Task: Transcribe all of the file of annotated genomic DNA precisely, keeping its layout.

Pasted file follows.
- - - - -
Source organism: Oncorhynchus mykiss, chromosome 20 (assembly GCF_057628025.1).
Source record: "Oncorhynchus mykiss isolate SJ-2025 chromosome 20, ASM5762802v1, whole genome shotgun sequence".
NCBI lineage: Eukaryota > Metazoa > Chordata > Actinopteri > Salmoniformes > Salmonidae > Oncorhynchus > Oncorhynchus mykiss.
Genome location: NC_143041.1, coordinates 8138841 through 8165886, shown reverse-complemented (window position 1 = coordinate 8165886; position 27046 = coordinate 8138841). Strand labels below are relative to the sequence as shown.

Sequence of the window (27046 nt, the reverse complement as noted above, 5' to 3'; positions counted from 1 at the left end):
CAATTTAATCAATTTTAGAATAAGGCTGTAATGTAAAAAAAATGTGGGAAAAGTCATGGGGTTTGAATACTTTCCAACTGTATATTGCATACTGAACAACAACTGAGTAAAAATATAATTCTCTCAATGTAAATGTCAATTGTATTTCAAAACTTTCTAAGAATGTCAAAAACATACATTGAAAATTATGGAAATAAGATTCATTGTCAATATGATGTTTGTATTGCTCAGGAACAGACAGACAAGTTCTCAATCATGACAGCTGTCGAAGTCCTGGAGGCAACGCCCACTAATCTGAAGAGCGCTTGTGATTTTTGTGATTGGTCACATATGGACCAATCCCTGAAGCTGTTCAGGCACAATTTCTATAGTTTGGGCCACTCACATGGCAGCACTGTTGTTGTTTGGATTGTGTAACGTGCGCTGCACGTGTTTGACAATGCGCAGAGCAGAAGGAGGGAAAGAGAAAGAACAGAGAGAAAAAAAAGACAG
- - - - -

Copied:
Source organism: Oncorhynchus mykiss, chromosome 20 (assembly GCF_057628025.1).
Source record: "Oncorhynchus mykiss isolate SJ-2025 chromosome 20, ASM5762802v1, whole genome shotgun sequence".
NCBI lineage: Eukaryota > Metazoa > Chordata > Actinopteri > Salmoniformes > Salmonidae > Oncorhynchus > Oncorhynchus mykiss.
Genome location: NC_143041.1, coordinates 8138841 through 8165886, shown reverse-complemented (window position 1 = coordinate 8165886; position 27046 = coordinate 8138841). Strand labels below are relative to the sequence as shown.

Sequence of the window (27046 nt, the reverse complement as noted above, 5' to 3'; positions counted from 1 at the left end):
CAATTTAATCAATTTTAGAATAAGGCTGTAATGTAAAAAAAATGTGGGAAAAGTCATGGGGTTTGAATACTTTCCAACTGTATATTGCATACTGAACAACAACTGAGTAAAAATATAATTCTCTCAATGTAAATGTCAATTGTATTTCAAAACTTTCTAAGAATGTCAAAAACATACATTGAAAATTATGGAAATAAGATTCATTGTCAATATGATGTTTGTATTGCTCAGGAACAGACAGACAAGTTCTCAATCATGACAGCTGTCGAAGTCCTGGAGGCAACGCCCACTAATCTGAAGAGCGCTTGTGATTTTTGTGATTGGTCACATATGGACCAATCCCTGAAGCTGTTCAGGCACAATTTCTATAGTTTGGGCCACTCACATGGCAGCACTGTTGTTGTTTGGATTGTGTAACGTGCGCTGCACGTGTTTGACAATGCGCAGAGCAGAAGGAGGGAAAGAGAAAGAACAGAGAGAAAAAAAAGACAG